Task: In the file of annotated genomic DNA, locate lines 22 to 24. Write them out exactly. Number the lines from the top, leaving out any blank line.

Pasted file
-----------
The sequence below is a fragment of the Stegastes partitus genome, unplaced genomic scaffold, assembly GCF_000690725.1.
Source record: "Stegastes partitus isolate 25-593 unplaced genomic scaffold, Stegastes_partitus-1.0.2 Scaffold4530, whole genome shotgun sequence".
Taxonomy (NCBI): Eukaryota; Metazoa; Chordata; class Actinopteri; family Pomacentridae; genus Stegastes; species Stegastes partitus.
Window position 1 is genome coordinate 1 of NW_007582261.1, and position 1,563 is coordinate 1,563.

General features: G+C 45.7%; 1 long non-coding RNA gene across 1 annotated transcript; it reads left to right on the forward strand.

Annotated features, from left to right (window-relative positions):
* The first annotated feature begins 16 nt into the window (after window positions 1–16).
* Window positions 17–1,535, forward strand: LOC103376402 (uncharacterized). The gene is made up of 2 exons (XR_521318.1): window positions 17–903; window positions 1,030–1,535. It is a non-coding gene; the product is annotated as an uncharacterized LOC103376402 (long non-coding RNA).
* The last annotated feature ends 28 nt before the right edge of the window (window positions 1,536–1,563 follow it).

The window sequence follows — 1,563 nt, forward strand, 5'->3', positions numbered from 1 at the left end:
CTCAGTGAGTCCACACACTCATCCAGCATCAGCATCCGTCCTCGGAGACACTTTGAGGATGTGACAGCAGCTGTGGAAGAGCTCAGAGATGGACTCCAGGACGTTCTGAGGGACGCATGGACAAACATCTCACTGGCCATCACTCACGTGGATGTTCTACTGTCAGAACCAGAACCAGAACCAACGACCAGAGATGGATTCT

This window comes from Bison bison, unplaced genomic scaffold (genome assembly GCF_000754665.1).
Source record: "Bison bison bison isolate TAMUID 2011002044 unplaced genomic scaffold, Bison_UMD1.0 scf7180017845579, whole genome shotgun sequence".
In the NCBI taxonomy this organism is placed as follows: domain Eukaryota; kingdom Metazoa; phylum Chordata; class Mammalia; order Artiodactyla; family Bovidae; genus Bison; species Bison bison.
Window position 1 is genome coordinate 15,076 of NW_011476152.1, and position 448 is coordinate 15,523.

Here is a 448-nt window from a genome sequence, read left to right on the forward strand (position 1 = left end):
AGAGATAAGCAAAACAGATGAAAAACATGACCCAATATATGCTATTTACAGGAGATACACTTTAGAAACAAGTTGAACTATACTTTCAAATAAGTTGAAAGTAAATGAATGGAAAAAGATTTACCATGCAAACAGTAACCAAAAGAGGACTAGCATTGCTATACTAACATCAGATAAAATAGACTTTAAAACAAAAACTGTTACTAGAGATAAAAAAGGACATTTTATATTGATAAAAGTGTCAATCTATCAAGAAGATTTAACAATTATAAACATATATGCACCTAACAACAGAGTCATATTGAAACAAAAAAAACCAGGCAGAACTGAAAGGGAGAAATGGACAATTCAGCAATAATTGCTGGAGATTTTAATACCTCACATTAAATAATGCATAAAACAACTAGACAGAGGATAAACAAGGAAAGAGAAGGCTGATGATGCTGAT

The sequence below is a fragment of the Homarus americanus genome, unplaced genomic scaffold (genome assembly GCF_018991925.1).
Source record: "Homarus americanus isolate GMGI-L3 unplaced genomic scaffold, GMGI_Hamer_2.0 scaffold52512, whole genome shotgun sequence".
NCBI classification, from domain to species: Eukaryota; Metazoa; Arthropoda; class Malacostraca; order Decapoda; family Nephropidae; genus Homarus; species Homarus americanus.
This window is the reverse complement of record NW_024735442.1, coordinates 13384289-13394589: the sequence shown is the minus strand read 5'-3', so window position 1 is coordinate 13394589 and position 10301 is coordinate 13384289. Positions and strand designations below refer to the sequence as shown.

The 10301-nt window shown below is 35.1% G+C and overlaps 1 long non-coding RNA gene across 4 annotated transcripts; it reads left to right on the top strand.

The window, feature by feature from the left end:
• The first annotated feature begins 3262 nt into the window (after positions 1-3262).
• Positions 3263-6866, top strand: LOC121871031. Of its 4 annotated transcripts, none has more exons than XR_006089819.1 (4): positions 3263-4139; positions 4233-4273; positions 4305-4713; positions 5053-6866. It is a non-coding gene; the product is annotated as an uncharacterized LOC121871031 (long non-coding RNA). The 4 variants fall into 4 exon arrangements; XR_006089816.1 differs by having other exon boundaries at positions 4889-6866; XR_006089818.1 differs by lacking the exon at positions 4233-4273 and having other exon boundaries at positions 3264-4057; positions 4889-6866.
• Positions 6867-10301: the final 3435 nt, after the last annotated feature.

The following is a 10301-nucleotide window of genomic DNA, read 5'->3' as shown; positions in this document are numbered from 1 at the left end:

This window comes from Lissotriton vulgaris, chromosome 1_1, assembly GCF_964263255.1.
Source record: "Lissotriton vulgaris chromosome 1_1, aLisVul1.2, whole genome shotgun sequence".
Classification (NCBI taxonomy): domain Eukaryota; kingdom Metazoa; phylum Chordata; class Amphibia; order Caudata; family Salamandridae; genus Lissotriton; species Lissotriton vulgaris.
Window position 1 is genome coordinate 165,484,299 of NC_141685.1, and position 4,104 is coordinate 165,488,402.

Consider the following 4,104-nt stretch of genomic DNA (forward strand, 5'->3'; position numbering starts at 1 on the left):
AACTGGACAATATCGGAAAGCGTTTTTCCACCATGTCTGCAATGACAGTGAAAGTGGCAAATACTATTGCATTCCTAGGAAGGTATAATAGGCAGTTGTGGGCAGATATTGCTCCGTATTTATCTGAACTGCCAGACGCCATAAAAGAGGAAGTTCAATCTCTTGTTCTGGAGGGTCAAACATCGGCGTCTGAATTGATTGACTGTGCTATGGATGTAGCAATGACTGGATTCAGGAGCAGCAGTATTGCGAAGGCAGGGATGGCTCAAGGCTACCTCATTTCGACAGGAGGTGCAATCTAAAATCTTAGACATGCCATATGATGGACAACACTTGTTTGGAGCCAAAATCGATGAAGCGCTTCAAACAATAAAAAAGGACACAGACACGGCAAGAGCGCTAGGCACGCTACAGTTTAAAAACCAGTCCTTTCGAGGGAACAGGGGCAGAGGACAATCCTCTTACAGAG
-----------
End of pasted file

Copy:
The 10301-nt window shown below is 35.1% G+C and overlaps 1 long non-coding RNA gene across 4 annotated transcripts; it reads left to right on the top strand.

The window, feature by feature from the left end:
• The first annotated feature begins 3262 nt into the window (after positions 1-3262).